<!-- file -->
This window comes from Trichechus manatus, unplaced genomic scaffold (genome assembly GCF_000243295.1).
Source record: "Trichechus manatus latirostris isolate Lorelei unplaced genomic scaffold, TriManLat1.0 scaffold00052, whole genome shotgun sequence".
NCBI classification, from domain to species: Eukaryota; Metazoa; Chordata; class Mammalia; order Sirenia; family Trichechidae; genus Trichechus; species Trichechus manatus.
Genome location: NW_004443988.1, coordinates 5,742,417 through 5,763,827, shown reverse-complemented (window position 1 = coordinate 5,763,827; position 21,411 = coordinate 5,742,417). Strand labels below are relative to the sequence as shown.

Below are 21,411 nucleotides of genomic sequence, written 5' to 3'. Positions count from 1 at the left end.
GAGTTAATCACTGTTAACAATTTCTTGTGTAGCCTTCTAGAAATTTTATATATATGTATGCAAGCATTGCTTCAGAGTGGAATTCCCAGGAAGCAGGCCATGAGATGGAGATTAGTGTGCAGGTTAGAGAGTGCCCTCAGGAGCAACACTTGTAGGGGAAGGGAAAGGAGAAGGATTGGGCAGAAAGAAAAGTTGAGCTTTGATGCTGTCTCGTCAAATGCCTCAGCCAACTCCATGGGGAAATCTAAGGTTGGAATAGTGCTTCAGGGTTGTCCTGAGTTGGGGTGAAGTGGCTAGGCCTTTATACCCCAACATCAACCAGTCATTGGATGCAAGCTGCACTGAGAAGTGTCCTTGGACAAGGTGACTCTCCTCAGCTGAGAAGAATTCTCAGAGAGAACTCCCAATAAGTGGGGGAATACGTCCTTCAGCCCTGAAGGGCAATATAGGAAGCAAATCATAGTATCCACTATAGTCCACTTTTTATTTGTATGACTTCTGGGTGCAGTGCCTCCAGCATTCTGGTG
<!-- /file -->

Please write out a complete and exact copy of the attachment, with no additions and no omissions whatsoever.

This window comes from Trichechus manatus, unplaced genomic scaffold (genome assembly GCF_000243295.1).
Source record: "Trichechus manatus latirostris isolate Lorelei unplaced genomic scaffold, TriManLat1.0 scaffold00052, whole genome shotgun sequence".
NCBI classification, from domain to species: Eukaryota; Metazoa; Chordata; class Mammalia; order Sirenia; family Trichechidae; genus Trichechus; species Trichechus manatus.
Genome location: NW_004443988.1, coordinates 5,742,417 through 5,763,827, shown reverse-complemented (window position 1 = coordinate 5,763,827; position 21,411 = coordinate 5,742,417). Strand labels below are relative to the sequence as shown.

Below are 21,411 nucleotides of genomic sequence, written 5' to 3'. Positions count from 1 at the left end.
GAGTTAATCACTGTTAACAATTTCTTGTGTAGCCTTCTAGAAATTTTATATATATGTATGCAAGCATTGCTTCAGAGTGGAATTCCCAGGAAGCAGGCCATGAGATGGAGATTAGTGTGCAGGTTAGAGAGTGCCCTCAGGAGCAACACTTGTAGGGGAAGGGAAAGGAGAAGGATTGGGCAGAAAGAAAAGTTGAGCTTTGATGCTGTCTCGTCAAATGCCTCAGCCAACTCCATGGGGAAATCTAAGGTTGGAATAGTGCTTCAGGGTTGTCCTGAGTTGGGGTGAAGTGGCTAGGCCTTTATACCCCAACATCAACCAGTCATTGGATGCAAGCTGCACTGAGAAGTGTCCTTGGACAAGGTGACTCTCCTCAGCTGAGAAGAATTCTCAGAGAGAACTCCCAATAAGTGGGGGAATACGTCCTTCAGCCCTGAAGGGCAATATAGGAAGCAAATCATAGTATCCACTATAGTCCACTTTTTATTTGTATGACTTCTGGGTGCAGTGCCTCCAGCATTCTGGTG